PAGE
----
SHS were approached by Bookfest to support their work as the School has the facilities to host and facilitate such events. The School is continually looking at how it can support community events and with a focus on literacy, this was an obvious partnership to develop.

Bookfest approached the School with the idea of a partnership. The School has been involved with Bookfest previously but not as a partner before. Representatives came to the School and described the events that they were hoping to host and asked if the School were able to support them. It was recognised by the School early in discussions that this was a real opportunity to help bring new experiences to children in the community that they might not otherwise be able to attend.


Resources critical to the project are facilities large enough to host events with the technology to support the event such as AV equipment.

Also critical is the ability to transport pupils to and from their schools. SHS has a fleet of 12 minibuses and drivers that it uses to do the transportation and also a member of staff who is given the time to co-ordinate the operation.

As described above, the School provides the use of its hall and transport for the project. It also provides space for the pupils whilst all attendees are being gathered up from the participating schools.

It uses non-teaching staff to support the event.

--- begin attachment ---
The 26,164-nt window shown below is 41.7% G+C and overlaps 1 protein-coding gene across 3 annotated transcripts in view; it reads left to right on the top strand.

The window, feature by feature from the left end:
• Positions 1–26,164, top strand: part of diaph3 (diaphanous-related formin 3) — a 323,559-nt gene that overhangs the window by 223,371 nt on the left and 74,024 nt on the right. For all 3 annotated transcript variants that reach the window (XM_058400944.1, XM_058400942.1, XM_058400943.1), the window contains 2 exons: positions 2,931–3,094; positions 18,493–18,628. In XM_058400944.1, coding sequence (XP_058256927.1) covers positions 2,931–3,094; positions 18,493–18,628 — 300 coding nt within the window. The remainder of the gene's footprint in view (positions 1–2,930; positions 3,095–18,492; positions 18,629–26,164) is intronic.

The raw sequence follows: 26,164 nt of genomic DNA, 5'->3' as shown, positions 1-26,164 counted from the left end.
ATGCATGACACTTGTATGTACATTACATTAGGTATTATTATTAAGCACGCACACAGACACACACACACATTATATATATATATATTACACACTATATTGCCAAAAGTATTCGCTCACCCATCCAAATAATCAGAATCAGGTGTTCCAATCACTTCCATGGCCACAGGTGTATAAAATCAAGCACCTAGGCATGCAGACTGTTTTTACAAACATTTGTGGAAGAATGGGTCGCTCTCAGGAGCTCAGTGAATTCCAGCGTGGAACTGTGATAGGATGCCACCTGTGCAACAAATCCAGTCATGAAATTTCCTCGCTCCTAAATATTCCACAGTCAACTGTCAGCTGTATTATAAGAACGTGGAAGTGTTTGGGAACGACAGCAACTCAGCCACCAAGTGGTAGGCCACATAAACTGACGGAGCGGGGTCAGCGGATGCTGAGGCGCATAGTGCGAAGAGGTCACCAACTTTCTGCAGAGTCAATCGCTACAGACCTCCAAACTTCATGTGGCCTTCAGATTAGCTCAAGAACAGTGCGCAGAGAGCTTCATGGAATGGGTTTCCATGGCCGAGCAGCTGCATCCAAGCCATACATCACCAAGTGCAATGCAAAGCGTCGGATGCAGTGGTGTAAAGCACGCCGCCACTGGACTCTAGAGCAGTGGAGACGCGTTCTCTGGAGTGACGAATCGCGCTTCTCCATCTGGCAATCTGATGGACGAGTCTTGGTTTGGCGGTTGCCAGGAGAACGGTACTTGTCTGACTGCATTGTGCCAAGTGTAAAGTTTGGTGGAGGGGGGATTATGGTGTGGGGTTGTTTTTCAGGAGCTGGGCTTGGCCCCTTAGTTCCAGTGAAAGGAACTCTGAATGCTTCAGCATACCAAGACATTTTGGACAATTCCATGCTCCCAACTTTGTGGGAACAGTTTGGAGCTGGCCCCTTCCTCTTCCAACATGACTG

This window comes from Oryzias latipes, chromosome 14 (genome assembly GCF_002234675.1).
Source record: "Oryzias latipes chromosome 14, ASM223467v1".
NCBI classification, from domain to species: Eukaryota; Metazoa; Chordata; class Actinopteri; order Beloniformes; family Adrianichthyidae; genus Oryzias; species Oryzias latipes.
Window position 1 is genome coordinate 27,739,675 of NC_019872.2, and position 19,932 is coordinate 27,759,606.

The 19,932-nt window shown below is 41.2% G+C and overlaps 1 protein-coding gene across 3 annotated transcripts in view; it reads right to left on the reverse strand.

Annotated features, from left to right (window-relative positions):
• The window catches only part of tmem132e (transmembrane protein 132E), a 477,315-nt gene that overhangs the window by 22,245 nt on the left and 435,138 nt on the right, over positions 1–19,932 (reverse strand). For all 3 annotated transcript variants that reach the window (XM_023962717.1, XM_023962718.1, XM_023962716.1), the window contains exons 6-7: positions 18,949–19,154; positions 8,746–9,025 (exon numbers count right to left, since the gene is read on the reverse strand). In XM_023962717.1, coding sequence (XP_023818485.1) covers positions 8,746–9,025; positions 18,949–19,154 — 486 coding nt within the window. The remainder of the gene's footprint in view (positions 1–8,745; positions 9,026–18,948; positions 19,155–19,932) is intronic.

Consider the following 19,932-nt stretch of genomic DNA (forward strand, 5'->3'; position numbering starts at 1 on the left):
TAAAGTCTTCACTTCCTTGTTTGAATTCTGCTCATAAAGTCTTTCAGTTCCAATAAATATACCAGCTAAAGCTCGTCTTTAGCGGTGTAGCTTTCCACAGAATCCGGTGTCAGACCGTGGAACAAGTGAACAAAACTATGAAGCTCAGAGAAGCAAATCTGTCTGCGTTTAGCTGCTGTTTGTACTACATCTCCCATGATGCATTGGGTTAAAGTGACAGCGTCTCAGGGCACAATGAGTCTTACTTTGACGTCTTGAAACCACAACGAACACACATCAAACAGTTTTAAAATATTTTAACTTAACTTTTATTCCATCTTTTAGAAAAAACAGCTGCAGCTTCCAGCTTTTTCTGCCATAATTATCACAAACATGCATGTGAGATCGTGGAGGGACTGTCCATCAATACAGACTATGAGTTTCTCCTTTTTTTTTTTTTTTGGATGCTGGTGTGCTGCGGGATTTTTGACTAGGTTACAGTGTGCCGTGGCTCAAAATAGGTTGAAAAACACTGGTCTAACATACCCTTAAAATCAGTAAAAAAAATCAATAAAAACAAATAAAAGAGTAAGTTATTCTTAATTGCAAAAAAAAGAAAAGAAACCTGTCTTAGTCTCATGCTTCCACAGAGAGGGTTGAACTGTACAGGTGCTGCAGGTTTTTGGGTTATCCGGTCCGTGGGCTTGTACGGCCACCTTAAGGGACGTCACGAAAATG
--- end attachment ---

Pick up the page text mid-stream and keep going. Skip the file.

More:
The projects are overseen by a member of the School management team and she is supported by the Operations Officer who organises any transport requirements, IT Services to organise the necessary equipment, caretaking staff to organise the set-up of the event, marketing to ensure the event is publicised internally and administrative staff to support the logistics on the day of the event.

Whilst there is no direct financial contribution, the contribution by the School of its resources free of charge means that costs to those schools participating are minimised and hence more affordable.


The impact is seen through the day itself and the enthusiasm of the children attending the event.
Bookfest monitor the events that they promote and the uptake from local schools to ensure that events are meeting the needs of the pupils.  Such assessment is carried out after each event and used for planning future events.
The outcome is that further similar events will be held at Shrewsbury High School as a hub to host community schools.

Pupil Involvement

This event was aimed at primary age children (boys and girls) from both independent and state schools.


Whilst this was a specific event, the School continues to work in partnership with Shrewsbury Children's Bookfest to host other events.  An earlier event was hosted by SHS – An Evening with Jacqueline Wilson as part of the ‘May Festival’.
The 'May Festival' is the annual children's literary festival described as "a beacon of excellence amongst literary festivals" by the patron, Michael Morpurgo.  This is a festival of literary themed events and author/illustrator workshops at venues across Shrewsbury which has, since its inception in 1999, become a hugely respected and popular event in the county.
SHS provided the resources for the evening for children’s author Jacqueline Wilson to talk about her life as a writer and how she came to create some of her most well-known characters.